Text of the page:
Palestinians celebrate as Argentina pull out of their friendly match with Israel which was due to take place on Saturday, but Israelis and many Argentinians are less than enthused about the controversial decision.
There had been widespread international pressure on the blue and white football team to cancel the match in Jerusalem as it was seen to be legitimising Israel’s occupation of Palestinian land.
The Palestinian Football Association gave a statement, reported in The Times of Israel, explaining that if the team were to play the match, they would launch a campaign to delegitimise Argentina’s claim to host the 2030 world cup, as well as calling fans to burn Messi shirts and posters with his face on.
“The Palestinian Football Family calls upon the Argentinian Football association and the Argentinian national team to refrain from being used by politicians in the Israeli Government as a tool to normalize the illegal annexation of Occupied East Jerusalem, and to whitewash the Israeli systematic violations of international law and human rights,” the statement read.
Jewish News Syndicate confirmed that Messi and other team members had received death threats which influence their decision to cancel the match, as well as protests that showed Argentinian shirts stained with ‘blood.’
“The threats and provocations directed at Lionel Messi, which logically aroused the solidarity of his colleagues and fear of playing the friendly, are no strangers to the daily life of Israel’s civilian population whose sporting stars, to put it simply, have been on numerous occasions the targets of violence and attacks,” the Israeli embassy in Argentina wrote on Twitter.
After the Argentinian team, led by star Lionel Messi, decided not to play in the match, Israeli Prime Minister Benjamin Netanyahu called Argentinian President Mauricio Macri to urge him to persuade the team to change its mind. However, the Israeli newspaper reported that Macri stated that he had no influence on the team’s decision.
The match against Israel was highly anticipated, with tickets selling out within 20 minutes, and leading Argentinian newspaper Clarin posted two opinion articles Wednesday morning giving a scathing criticism of the team’s decision.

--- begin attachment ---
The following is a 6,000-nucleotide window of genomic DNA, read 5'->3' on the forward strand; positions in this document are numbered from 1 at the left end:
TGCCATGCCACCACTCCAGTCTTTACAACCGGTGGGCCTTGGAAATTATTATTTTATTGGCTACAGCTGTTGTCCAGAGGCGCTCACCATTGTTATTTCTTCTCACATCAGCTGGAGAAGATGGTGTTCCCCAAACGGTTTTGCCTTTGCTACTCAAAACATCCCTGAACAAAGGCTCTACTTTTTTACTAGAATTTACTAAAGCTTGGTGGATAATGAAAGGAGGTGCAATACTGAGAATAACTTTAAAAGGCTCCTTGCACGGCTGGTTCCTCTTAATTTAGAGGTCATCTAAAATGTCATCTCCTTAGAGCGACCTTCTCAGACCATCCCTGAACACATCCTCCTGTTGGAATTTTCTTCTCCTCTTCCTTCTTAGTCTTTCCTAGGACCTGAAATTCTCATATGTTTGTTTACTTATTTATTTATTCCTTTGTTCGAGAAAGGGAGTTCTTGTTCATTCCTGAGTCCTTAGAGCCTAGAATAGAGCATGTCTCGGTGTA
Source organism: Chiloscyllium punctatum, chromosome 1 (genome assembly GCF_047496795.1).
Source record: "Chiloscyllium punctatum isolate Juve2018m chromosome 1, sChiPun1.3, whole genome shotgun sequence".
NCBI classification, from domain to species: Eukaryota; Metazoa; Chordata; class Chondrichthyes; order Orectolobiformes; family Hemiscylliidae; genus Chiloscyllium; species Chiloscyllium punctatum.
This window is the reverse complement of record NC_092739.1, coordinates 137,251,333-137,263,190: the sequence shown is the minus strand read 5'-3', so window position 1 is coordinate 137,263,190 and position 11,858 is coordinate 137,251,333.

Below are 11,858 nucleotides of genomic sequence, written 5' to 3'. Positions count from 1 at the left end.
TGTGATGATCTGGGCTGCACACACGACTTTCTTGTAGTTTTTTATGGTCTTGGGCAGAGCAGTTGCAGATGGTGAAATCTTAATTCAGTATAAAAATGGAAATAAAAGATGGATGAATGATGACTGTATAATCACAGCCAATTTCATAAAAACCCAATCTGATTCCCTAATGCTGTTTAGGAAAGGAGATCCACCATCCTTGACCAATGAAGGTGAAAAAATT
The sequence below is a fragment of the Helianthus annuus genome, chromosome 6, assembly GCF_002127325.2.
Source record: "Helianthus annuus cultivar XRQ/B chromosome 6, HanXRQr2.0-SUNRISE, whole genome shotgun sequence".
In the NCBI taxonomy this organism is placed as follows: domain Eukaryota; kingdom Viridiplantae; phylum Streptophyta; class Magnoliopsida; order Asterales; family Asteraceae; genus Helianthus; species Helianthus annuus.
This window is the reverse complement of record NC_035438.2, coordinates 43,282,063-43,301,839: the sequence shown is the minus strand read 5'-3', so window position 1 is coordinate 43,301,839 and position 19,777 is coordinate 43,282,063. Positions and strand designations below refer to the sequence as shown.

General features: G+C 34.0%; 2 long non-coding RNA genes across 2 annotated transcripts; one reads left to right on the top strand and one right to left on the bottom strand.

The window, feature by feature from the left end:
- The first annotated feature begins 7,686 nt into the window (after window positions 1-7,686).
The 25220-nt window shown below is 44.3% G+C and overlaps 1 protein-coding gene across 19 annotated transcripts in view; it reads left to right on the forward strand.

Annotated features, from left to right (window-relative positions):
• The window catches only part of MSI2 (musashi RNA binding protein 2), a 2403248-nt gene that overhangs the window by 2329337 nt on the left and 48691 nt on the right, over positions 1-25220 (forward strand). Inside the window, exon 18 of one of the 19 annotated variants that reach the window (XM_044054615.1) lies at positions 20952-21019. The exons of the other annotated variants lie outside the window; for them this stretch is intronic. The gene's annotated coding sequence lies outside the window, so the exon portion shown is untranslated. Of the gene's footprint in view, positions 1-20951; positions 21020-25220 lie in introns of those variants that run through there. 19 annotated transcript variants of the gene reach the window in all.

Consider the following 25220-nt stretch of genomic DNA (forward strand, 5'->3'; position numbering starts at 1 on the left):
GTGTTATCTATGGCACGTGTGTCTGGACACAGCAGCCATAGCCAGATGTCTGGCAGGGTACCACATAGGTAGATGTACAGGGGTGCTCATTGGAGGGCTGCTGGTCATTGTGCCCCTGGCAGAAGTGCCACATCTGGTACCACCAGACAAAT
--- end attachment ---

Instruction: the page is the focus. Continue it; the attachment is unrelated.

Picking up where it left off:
One of these articles, written by journalist Miguel Winazki, suggested that if the team were going to pull out of a match based on human rights and safety grounds, that they should at least be consistent and ensure that each country they’re due to play has a spotless human rights record.
“[The team should] not play in Russia, because the Kremlin was behind the decision to launch military incursions in Syria in complicity with the tyrant Bashar Assad, causing the deaths of thousands of citizens of that country,” he explained.
He added that France was out of the question due to its colonial past, Spain is a no-go because of the electrified gates that keep immigrants out, and Nigeria’s bloody violence with Boko Haram means that it, too, would not reach the high moral standards of a legitimate opposition.
“Let’s not play with anyone,” he ended the piece. “Not even against ourselves, since we cannot deal with our own cases of corruption. We can abolish soccer, become a moral beacon, and raise the world cup of universal hypocrisy.”
Daniel Lagares wrote an article entitled Campeones Mundiales del Papelón (Ridiculous World Cup Champions) where he insinuated that if the team were too afraid to play in Israel because of the possibility of violent attacks, then they would be severely limited in the future. He mentioned the terror attacks in Paris and London, as well as highlighting that 13 people were murdered in Barcelona, the city where Messi lives.
“Now they’ve been warned that Jerusalem is dangerous?” he questioned. “Is it more dangerous than other cities? By how much?”
The Argentine team recently refused an invitation from the Pope as they were busy preparing for the Israeli match which they will no longer be attending, but their next match will be in the World Cup against Iceland on June 16.
These events have raised the debate on whether the sport should be used as a political tool or whether the beautiful game should remain pure and separate from the messy problems that every country has lurking in their cupboards.